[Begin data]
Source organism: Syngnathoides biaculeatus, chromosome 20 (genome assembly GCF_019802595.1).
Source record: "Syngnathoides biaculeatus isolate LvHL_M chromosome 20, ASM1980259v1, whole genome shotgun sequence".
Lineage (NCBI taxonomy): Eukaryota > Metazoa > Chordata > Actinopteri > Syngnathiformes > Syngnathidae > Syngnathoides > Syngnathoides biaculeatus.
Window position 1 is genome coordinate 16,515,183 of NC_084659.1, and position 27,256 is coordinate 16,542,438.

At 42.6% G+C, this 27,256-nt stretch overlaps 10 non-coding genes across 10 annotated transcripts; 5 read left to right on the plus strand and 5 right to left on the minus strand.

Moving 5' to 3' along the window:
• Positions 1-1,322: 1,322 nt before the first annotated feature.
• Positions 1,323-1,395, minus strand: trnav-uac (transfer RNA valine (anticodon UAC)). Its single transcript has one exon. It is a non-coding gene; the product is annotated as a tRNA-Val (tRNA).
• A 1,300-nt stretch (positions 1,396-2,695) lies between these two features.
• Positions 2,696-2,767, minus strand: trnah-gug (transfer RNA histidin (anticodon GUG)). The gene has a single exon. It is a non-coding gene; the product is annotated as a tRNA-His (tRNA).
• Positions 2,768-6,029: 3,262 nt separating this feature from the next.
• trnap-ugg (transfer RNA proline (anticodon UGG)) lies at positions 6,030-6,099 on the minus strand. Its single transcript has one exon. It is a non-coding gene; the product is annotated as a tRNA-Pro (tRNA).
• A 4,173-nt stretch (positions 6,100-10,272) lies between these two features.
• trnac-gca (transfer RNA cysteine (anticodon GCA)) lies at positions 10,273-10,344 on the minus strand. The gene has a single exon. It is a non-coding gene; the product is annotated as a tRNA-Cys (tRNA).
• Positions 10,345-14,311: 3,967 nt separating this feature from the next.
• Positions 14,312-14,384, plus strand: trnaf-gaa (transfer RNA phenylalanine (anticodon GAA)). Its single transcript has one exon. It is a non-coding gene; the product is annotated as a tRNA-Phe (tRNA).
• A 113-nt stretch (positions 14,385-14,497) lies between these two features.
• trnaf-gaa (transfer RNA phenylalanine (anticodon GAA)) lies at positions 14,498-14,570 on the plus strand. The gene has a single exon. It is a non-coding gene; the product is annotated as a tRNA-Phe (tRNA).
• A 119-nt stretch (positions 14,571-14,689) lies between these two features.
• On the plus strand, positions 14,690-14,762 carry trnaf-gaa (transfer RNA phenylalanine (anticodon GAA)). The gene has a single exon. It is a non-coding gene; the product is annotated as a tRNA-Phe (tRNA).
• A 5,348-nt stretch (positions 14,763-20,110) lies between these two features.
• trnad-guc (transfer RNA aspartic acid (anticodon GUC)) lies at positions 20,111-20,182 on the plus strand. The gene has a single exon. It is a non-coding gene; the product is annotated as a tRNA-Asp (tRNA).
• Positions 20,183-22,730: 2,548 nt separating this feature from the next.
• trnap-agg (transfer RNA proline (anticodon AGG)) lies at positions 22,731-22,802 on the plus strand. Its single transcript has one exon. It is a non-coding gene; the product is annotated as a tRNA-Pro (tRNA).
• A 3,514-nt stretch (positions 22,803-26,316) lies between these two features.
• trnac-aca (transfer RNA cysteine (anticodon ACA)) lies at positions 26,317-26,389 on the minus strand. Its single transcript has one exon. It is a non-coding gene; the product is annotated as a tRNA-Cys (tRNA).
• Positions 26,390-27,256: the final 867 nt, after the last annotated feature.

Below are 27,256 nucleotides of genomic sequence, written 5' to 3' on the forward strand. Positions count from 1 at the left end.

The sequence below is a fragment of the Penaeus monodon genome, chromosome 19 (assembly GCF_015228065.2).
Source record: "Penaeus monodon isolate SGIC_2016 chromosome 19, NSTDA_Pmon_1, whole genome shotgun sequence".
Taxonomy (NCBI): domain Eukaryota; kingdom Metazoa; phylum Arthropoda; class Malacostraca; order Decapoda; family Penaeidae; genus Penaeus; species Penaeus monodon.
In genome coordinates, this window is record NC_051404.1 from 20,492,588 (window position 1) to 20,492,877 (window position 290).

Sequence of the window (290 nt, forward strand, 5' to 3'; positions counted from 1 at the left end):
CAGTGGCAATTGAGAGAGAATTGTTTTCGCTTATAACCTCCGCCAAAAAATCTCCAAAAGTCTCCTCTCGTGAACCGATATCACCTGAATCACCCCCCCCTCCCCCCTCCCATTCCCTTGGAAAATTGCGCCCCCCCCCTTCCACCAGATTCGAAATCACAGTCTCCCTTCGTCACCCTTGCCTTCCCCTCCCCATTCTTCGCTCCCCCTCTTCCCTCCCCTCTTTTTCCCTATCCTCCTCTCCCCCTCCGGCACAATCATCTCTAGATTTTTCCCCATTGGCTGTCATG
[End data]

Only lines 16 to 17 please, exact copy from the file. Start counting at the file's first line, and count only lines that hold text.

• Positions 14,312-14,384, plus strand: trnaf-gaa (transfer RNA phenylalanine (anticodon GAA)). Its single transcript has one exon. It is a non-coding gene; the product is annotated as a tRNA-Phe (tRNA).
• A 113-nt stretch (positions 14,385-14,497) lies between these two features.